Understanding the Planning Process

This topic discusses:

  • Table-based systems.

  • Normalized relational databases.

  • Record definition planning.

  • Effective dates.

  • Control tables.

  • Tablesets.

Planning is the first step in the application development process. As a system designer, you must consider how to store, retrieve, manipulate, and process data that is stored in the tables in your application database.

PeopleTools-based applications are table-based systems. A database for a PeopleTools application contains three major sets of tables:

  • System Catalog tables store physical attributes of tables and views, which your database management system uses to optimize performance.

  • PeopleTools tables contain information that you define using PeopleTools.

  • Application Data tables house the actual data that your users enter and access through PeopleSoft application pages.

This diagram shows PeopleSoft database tables and sample names:

The following image explains about the different tables in a PeopleSoft database

Tables in a PeopleSoft database

Like a spreadsheet, each of these tables contains columns and rows. Columns define the structure of how the data is stored. Rows represent the actual data that is stored in the database.

Every time that you create a new definition using PeopleTools, the system inserts rows of data into various PeopleTools tables. The entries in these tables determine the online processing of the system and what happens during imports. PeopleSoft maintains the structure of these tables. You maintain data in the PeopleTools tables related to definitions that you create or adapt using PeopleTools. You can view the PeopleTools tables in the PPLTOOLS project using the PeopleSoft Application Designer.

To create the application data tables that store the rows of data that your users manipulate:

  1. Create a record definition.

    In doing so you determine the structure of the table, the characteristics of the fields, and any online processing that you want to occur behind the scenes when a user enters data.

  2. Apply the SQL Create option to build the SQL table in which your application data will reside based on a subset of parameters in your record definition.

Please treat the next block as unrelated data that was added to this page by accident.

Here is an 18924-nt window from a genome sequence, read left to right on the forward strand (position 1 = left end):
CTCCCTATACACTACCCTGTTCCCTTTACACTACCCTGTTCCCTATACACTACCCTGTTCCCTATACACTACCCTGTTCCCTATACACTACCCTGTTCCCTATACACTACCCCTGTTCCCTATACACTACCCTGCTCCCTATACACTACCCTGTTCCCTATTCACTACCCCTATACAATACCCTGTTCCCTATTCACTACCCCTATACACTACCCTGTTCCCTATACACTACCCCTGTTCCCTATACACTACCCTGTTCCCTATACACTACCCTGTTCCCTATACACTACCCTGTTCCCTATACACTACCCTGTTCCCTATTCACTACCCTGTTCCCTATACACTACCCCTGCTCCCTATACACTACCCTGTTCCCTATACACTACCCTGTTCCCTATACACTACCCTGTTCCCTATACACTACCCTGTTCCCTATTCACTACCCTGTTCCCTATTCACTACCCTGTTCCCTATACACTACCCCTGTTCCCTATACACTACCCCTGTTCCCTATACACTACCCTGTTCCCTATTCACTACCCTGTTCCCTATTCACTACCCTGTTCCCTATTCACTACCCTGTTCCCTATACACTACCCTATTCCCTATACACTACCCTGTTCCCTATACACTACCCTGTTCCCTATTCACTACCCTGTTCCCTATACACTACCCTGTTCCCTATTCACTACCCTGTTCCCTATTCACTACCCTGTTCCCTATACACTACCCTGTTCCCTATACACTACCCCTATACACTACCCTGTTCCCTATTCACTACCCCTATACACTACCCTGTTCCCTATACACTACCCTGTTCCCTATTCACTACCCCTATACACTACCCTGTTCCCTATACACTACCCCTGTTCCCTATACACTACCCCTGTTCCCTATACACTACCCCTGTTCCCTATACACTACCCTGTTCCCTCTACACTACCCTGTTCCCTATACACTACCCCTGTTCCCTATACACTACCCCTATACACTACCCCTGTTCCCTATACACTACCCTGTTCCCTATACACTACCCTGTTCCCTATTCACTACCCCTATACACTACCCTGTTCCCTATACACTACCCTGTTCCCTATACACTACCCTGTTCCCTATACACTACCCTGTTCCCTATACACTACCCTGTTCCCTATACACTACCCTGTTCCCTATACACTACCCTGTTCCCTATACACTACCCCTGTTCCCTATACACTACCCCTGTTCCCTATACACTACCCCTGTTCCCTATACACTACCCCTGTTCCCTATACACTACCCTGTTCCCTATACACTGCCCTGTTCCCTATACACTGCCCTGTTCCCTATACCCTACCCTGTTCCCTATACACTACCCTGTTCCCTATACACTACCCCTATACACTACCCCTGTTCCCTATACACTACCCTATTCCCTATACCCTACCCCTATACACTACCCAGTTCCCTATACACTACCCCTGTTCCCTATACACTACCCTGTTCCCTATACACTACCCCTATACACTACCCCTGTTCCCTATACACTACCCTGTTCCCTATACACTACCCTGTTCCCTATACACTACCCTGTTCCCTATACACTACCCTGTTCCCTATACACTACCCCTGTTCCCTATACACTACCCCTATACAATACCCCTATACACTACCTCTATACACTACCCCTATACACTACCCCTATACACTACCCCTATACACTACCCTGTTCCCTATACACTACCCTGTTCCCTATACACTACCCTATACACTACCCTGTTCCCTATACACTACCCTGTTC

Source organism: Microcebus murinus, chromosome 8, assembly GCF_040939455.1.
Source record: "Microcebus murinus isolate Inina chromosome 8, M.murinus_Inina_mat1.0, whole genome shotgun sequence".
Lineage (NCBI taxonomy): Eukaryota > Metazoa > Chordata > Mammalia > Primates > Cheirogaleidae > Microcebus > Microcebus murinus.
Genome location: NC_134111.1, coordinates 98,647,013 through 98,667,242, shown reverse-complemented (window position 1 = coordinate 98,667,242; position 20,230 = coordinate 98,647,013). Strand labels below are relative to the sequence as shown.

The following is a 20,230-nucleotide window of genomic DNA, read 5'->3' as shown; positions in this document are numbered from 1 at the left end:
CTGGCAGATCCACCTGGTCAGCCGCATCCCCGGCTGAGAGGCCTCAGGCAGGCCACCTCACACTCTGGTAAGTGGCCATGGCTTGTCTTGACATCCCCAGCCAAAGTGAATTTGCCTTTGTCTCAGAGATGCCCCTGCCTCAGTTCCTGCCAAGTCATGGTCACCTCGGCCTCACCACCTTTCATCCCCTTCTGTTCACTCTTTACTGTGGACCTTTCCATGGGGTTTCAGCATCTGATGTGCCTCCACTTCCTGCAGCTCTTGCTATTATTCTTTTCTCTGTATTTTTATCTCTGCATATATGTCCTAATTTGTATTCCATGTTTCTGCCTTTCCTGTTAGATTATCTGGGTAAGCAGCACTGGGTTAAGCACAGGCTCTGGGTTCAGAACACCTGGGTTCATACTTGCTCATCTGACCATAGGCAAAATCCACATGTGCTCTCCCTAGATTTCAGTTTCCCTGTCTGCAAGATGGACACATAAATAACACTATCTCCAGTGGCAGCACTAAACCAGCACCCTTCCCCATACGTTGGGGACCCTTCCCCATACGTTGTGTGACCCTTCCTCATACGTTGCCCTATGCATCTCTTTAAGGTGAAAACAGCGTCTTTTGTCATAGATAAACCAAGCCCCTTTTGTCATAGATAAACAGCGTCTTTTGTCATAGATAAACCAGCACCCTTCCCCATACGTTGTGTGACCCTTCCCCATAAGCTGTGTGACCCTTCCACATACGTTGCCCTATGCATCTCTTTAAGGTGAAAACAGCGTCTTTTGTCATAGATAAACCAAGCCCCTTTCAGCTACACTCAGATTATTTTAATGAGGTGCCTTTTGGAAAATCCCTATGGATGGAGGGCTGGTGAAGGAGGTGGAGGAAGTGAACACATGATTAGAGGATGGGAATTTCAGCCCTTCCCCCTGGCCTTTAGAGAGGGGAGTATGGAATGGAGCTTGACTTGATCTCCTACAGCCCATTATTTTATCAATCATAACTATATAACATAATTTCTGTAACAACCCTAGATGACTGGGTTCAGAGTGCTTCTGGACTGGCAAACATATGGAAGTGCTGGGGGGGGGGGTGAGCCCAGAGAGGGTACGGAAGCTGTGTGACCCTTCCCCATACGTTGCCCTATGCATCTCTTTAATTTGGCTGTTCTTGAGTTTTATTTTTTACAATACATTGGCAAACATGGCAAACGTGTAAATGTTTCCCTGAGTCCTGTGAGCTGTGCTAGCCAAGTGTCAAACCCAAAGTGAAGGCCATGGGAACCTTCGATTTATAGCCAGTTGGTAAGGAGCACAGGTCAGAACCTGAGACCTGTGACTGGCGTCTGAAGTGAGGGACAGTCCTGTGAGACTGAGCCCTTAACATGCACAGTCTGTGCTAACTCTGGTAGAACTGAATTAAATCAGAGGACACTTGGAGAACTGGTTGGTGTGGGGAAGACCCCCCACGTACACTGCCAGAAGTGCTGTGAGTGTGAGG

During this process, the system automatically gives the application data table the same name as your record definition, prefaced with PS_.

To better understand the structure of your PeopleSoft system, you should be familiar with the concept of a normalized relational database. A normalized table adheres to standards that are designed to improve the productivity of the database user. Normalization makes the database more flexible, allowing data to be combined in many different ways.

The standards for a normalized database are called forms, such as first normal form, second normal form, and so on.

First Normal Form

The first normal form requires that a table contain no repeating groups of non-key fields. In other words, when you set up a record definition, if you encounter a field that could have multiple occurrences, put that field in a separate record that is subordinate to the primary record definition (a child record). This setup allows unlimited occurrences of a repeating field rather than a specified number. Each row of data is uniquely identified by a primary key, which can be a single field or a group of fields that, when concatenated together, form a unique key.

For example, look at the record definition structure of the tables that we use to schedule exam times for different locations in our training database. Here are the necessary fields, in order of importance:




You know that you have multiple exam dates and times per location. You could set up record definitions to accommodate this data as follows:

Record Definition


















Because multiple exam dates per location might exist, we added exam dates to the second record definition (child record) that is subordinate to the first (parent) record. Similarly, because one date could have multiple exam times, exam times are located in a third record definition that is subordinate to the second.

Second Normal Form

The second normal form dictates that every non-key field in a table must be completely dependent on the primary key. If two fields make up the key to a table, every non-key field must be dependent on both keys together. For example, if a table has the Employee ID and the Department ID fields as keys, you would not put the Department Name field in the table because this field is dependent only on the Department ID field and not on the Employee ID field.

Third Normal Form

The third normal form is a corollary to the second; it requires that a non-key field not be dependent on another non-key field. For example, if a table is keyed by the Employee ID field and Department ID is a non-key field in the table, you would not put the Department Name field in the record because this field is dependent on a non-key field (Department ID). You would find the Department Name field only in the table that is keyed by the Department ID field, not in any other table that contains Department ID.

With the third normal form, you store shared fields in tables of their own and reference them elsewhere. For example, you would not put the Department Name field in every record definition in which the Department ID field appears. Instead, you would create a prompt table of department IDs and department names. Similarly, you would create a prompt table of job codes and job titles instead of putting a job title in every employee’s record.

Note: When designing record definitions, you should adhere to the third normal form to increase flexibility and reduce data redundancy.